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Author Notes: Sambar is a tamarind vegetable-lentil stew meant to be served with rice. It is daily fare in millions of South Indian households. Everyone's sambar is different -- I present to you mine, perhaps the first ever sambar recipe to come from a Lutheran girl from Minnesota (who happens to be married to a guy from Tamil Nadu). You will need to visit an Indian grocery store before making this recipe (for the toor dal, channa dal, sambar powder, etc.). Sambar powder is a mixture of spices you can buy commercially, though many Indian home cooks make their own in huge batches. My mother-in-law gives me a jar every so often, though I did use store bought most recently. I used Priyom brand, which contains red chile, coriander, turmeric, fenugreek, asafoetida, pepper, curry leaves, urad dal, gram dal, and salt. —Southern Fried Curry
For the sambar
- 1 cup toor dal
- 2 tablespoons coconut oil
- 2 teaspoons black mustard seeds
- 1 Thai green chili, halved lengthwise (or about ¼ of a jalapeno)
- 2 teaspoons sambar powder
- 1/4 teaspoon asafoetida
- 1 onion, cut in half crosswise, then cut lengthwise along the grain into pieces slightly less than an inch wide
- 1 1/8 teaspoons tamarind concentrate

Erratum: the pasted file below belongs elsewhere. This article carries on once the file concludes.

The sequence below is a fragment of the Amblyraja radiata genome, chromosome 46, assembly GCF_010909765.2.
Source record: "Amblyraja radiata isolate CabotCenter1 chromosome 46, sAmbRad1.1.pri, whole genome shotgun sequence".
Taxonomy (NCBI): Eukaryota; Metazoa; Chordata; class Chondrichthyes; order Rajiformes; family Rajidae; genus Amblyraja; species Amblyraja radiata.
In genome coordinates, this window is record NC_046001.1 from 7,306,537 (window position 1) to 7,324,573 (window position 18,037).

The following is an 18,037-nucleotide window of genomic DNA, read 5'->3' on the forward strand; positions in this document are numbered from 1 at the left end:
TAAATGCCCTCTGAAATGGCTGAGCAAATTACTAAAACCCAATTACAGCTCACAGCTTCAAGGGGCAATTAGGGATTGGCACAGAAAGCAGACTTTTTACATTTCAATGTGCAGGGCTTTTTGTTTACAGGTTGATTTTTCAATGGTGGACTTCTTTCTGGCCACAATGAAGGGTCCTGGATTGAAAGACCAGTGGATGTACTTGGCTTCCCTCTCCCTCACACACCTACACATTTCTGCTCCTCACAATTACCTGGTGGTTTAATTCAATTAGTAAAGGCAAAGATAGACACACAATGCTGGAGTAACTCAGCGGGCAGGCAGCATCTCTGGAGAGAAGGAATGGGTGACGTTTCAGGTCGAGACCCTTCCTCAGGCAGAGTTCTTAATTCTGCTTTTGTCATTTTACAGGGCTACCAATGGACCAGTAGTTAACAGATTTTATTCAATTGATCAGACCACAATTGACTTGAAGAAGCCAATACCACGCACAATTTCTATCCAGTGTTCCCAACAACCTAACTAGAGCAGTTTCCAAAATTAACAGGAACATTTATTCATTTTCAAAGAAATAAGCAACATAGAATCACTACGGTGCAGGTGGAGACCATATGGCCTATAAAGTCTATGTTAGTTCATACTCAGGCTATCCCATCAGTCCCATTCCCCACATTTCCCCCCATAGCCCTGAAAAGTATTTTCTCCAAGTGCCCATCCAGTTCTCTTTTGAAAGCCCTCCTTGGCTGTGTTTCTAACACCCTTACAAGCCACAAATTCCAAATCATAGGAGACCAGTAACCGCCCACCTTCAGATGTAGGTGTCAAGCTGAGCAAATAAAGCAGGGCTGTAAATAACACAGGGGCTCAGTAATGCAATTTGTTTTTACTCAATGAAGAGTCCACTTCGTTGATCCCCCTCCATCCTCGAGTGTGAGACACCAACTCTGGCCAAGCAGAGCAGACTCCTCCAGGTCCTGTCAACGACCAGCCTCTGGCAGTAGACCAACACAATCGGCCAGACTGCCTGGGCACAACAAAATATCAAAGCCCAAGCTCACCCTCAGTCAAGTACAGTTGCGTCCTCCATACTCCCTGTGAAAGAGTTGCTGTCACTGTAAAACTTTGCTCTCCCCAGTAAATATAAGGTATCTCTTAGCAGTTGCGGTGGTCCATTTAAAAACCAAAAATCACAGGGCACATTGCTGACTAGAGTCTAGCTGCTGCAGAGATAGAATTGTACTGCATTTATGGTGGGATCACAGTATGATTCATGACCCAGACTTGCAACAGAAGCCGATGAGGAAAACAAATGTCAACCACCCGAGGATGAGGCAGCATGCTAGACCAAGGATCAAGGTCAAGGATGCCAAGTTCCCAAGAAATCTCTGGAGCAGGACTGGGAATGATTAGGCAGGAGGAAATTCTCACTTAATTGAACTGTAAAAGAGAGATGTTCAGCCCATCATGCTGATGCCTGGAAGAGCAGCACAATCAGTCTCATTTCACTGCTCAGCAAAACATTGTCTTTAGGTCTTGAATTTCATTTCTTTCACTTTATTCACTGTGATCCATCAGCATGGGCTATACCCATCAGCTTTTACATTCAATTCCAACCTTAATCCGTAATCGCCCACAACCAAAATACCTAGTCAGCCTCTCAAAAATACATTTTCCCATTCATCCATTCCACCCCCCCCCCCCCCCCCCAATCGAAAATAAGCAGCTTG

For the channa dal/coconut paste
- 2 teaspoons coconut oil
- 2 dried red chilies (small, like Thai chilies)
- 3 tablespoons dried flaked coconut
- 3 tablespoons channa dal
- 1 tablespoon coconut oil, for finishing
- Rinse the toor dal three times in a large sauce pan, then add four cups water. Bring to a boil, then lower heat to a simmer. Skim off any foam that appears.
- Cook for approximately 40 minutes, or until the lentils are very soft and falling apart. Add water if the lentils look like they are drying out.
- When lentils are done cooking, take a wire whisk and whisk them into a rough puree.
- While the lentils are cooking, start cooking the onion. Heat the coconut oil, mustard seeds, and green chili in a large heavy-bottomed pot until the mustard seeds turn grey and start sputtering out of the pot.
- Turn down the heat, add the sambar powder and asafoetida, and stir for a few seconds.
- Add the onion and stir to coat with the spices. Cook the onion for a few minutes, then add 2 1/2 - 3 cups water to cover the onions well.
- Dissolve the tamarind concentrate in a bit of water, and add it to the onion mixture. Add some salt, and bring to a boil.
- Once the mixture starts to boil, lower the heat and simmer, covered, until the onions are soft, about 20 minutes.
- While your onions are simmering, make the coconut/channa dal paste. Heat the 2 teaspoons of oil in a small skillet (reserve the 1 tablespoon for the end), then add the chilies, coconut, and channa dal. Roast on medium heat until the coconut is light brown. Take care not to scorch it.
- Puree the coconut/dal mixture in a blender with a small amount of water to make a paste.
- When the separate elements are done, you just need to put them together. Add the whisked toor dal to the cooked onions (reserving a small amount of plain dal for your kids if necessary), then add the coconut/channa dal paste, and mix. Add more salt if necessary.
- Add the final tablespoon of coconut oil, and simmer the sambar for a few minutes. That's it. Serve with rice and a nice vegetable curry.
A Quesadilla, Case Closed
An easy, summer dinner
A quesadilla, case closed.
Help: my first kitchen.
7 food-filled honeymoons.
Savor the season.
This pasta's mint to be.